I hope that clears things up, at least a little. In short, HEIC is Apple’s flavor of HEIF that relies solely on HEVC for compression for still images. For HEVC-compressed video, Apple continues to use MOV containers.
The only thing I find confusing about it is why Apple chooses to tell people it even exists and doesn’t do everything they can to hide its existence.
It’s a fantastic format that absolutely no average consumer cares about, asked for, or will ever use directly. But then, I suppose we could say that about much of the guts of Apple’s operating systems.
I’m confused, isn’t QuickTime is deprecated. HEIC should be invisible, but using .MOV file extension is not a great idea, if these aren’t really MOVs.
As of Win10 at least Microsoft offers free HEIF / HEIC format support and HEIC converters and a $0.99 HEVC extension in the Microsoft App Store.
The problem is corporations may block the App Store on managed Enterprise Win10 computers.
Apple makes everything confusing when it has unclear nomenclature. I vaguely remembered what you were talking about—QuickTime being deprecated—and the confusion is that QuickTime encompasses several different things.
There was a QuickTime framework, there’s the MOV container, and there’s the QuickTime Player.
The framework went away a few releases ago. So Apple doesn’t support packaging content in QuickTime formats. The QuickTime Player remains active, as you know, and it can play many different audio and video formats, including ones that macOS can no longer produce. As of Catalina and the 64-bit requirement, a number of older audio and video formats can no longer be played within QuickTime in any package/file.
MOV, however, continues to be used as a generic A/V package, and there’s seemingly no effort to change that. However, MOV files can’t be directly read on non-Apple platforms without third-party software, as I recollect. But you can transform MOV files into other formats.
This rundown from a few years ago has a lot of detail.
Thanks, I still have my qucktime apps in High Sierra and use them for quick fixes sometimes, and have a few other programs in case those don’t work. But i did build some sites (which actually still exist) that are broken now because i haven’t converted the mov files (I used the web features of quicktime to run these files in a webpage) at some point I’ll look to convert these to something else (it was audio, but i used the web control features of Quicktime). Lately, a lot of my customers have me putting together old systems that run old softwares, because there’s a lot of fear of access/broken file formats generated by Catalina.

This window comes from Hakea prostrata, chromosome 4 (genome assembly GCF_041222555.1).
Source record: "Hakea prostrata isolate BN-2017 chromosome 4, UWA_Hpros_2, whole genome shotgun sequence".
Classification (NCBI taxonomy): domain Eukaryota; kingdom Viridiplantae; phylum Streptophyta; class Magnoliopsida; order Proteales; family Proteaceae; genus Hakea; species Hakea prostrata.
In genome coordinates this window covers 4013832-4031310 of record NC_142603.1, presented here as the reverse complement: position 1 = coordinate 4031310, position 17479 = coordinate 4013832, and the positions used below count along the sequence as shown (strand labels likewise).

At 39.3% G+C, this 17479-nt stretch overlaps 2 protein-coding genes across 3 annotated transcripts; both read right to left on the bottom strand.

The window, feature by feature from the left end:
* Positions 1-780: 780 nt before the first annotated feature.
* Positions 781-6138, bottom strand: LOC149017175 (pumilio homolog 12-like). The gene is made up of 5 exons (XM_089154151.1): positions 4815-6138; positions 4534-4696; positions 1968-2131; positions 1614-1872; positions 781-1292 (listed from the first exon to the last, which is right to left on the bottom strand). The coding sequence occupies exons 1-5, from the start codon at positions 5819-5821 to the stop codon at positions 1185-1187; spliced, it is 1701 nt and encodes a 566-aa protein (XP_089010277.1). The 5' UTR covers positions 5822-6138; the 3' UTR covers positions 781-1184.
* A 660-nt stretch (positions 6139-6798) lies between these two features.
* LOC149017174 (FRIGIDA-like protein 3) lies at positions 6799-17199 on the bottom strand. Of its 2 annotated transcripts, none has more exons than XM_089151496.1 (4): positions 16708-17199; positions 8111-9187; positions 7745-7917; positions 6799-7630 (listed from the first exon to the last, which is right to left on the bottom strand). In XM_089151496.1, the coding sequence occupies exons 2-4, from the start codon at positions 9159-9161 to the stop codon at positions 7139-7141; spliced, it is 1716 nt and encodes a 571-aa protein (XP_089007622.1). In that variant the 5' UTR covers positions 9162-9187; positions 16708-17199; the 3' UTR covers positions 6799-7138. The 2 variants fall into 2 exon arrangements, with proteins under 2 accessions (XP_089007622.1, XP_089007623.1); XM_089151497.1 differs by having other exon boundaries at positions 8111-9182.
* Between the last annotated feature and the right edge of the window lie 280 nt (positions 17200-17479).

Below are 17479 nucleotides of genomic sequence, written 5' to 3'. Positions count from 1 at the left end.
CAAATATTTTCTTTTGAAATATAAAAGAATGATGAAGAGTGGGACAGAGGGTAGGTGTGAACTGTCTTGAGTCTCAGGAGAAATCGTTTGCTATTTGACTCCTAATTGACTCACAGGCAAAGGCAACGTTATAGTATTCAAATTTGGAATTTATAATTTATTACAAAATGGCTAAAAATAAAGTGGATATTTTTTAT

The weird thing is, Photo Stream doesn’t recognize HEIC when it syncs with my iMac. I always wind up with two copies of all my photos on the Mac. Thats not space saving.
I just ran into this as well recently. Photo Stream sends over JPG. In the past I would hook my phone up to my mac and download the images I wanted (Photo Stream did not seem to be working apparently). I was worried that the Photo Stream images would only stay on my mac for 30 days (which is what it says in the settings in iOS). I wanted them on my mac so I hooked up my phone with a wire to import them. I did this and ended up with duplicates, half JPG and half HEIC. And when I deleted any of the PhotoStream images in Photos it warned me that it would be deleted off of Photo Stream which scared me (I wanted some of them still on the phone). Then I read the description of Photo Stream in the Mac settings, and it says there that any images put through Photo Stream that arrive on the Mac are saved in the library. Confusing.
I use Image Capture to delete images from my iPhone when it is hooked up to the Mac. You can pick and choose which photos to keep or delete doing this. This is after i’m done syncing between the phone and computer.
Yes, My Photo Stream is quite limited (no support for HEIC or videos), and it’s clear Apple would prefer everyone used iCloud Photos. That’s apparently the tradeoff for it being free.
Yes I found that out and like you said, no videos. Thank you. Thats why i still sync with my Mac, the old fashion way. I’m sure they would love it if i used iCloud Photos. I cannot see paying that kind of money. My Photos library is 450 GB. I’ll put up with a little inconvenience and keep them on my Mac.
MOV files are also used as the container for video on digital cameras from some of the main manufacturers, so I don’t think the MOV container format has been deprecated. But I’m fairly certain that MOV was also the basis for the MP4 container format. So I’m curious what benefits it has for Apple (and camera manufacturers) to continue using it instead of MP4, given that the MP4 format has very wide support now.